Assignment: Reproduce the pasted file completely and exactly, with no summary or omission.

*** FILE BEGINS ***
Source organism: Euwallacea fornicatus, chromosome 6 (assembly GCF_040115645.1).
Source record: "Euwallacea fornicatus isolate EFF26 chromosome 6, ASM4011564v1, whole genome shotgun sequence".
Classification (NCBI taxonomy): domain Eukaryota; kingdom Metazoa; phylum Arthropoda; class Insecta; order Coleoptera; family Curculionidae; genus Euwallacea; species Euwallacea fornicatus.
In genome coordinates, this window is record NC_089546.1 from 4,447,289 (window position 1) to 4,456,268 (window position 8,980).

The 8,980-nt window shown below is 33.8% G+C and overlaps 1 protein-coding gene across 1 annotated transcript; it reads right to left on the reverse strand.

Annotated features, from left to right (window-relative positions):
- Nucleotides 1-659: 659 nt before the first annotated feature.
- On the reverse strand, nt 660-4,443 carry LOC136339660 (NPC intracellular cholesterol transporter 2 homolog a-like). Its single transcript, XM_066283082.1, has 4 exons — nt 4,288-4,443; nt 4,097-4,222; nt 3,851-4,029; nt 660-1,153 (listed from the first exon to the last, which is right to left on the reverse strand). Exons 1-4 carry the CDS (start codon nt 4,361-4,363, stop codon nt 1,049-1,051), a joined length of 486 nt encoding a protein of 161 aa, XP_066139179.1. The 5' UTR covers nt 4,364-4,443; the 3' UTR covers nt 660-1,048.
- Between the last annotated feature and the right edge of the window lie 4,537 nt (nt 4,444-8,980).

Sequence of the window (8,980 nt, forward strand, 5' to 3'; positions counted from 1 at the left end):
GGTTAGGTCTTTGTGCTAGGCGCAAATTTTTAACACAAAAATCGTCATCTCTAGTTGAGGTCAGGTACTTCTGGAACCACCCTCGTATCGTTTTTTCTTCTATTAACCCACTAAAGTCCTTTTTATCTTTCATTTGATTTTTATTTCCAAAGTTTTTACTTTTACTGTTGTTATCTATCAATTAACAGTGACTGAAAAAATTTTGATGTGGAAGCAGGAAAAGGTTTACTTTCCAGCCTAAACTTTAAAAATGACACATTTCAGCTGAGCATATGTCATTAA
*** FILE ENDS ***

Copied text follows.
Source organism: Euwallacea fornicatus, chromosome 6 (assembly GCF_040115645.1).
Source record: "Euwallacea fornicatus isolate EFF26 chromosome 6, ASM4011564v1, whole genome shotgun sequence".
Classification (NCBI taxonomy): domain Eukaryota; kingdom Metazoa; phylum Arthropoda; class Insecta; order Coleoptera; family Curculionidae; genus Euwallacea; species Euwallacea fornicatus.
In genome coordinates, this window is record NC_089546.1 from 4,447,289 (window position 1) to 4,456,268 (window position 8,980).

The 8,980-nt window shown below is 33.8% G+C and overlaps 1 protein-coding gene across 1 annotated transcript; it reads right to left on the reverse strand.

Annotated features, from left to right (window-relative positions):
- Nucleotides 1-659: 659 nt before the first annotated feature.
- On the reverse strand, nt 660-4,443 carry LOC136339660 (NPC intracellular cholesterol transporter 2 homolog a-like). Its single transcript, XM_066283082.1, has 4 exons — nt 4,288-4,443; nt 4,097-4,222; nt 3,851-4,029; nt 660-1,153 (listed from the first exon to the last, which is right to left on the reverse strand). Exons 1-4 carry the CDS (start codon nt 4,361-4,363, stop codon nt 1,049-1,051), a joined length of 486 nt encoding a protein of 161 aa, XP_066139179.1. The 5' UTR covers nt 4,364-4,443; the 3' UTR covers nt 660-1,048.
- Between the last annotated feature and the right edge of the window lie 4,537 nt (nt 4,444-8,980).

Sequence of the window (8,980 nt, forward strand, 5' to 3'; positions counted from 1 at the left end):
GGTTAGGTCTTTGTGCTAGGCGCAAATTTTTAACACAAAAATCGTCATCTCTAGTTGAGGTCAGGTACTTCTGGAACCACCCTCGTATCGTTTTTTCTTCTATTAACCCACTAAAGTCCTTTTTATCTTTCATTTGATTTTTATTTCCAAAGTTTTTACTTTTACTGTTGTTATCTATCAATTAACAGTGACTGAAAAAATTTTGATGTGGAAGCAGGAAAAGGTTTACTTTCCAGCCTAAACTTTAAAAATGACACATTTCAGCTGAGCATATGTCATTAA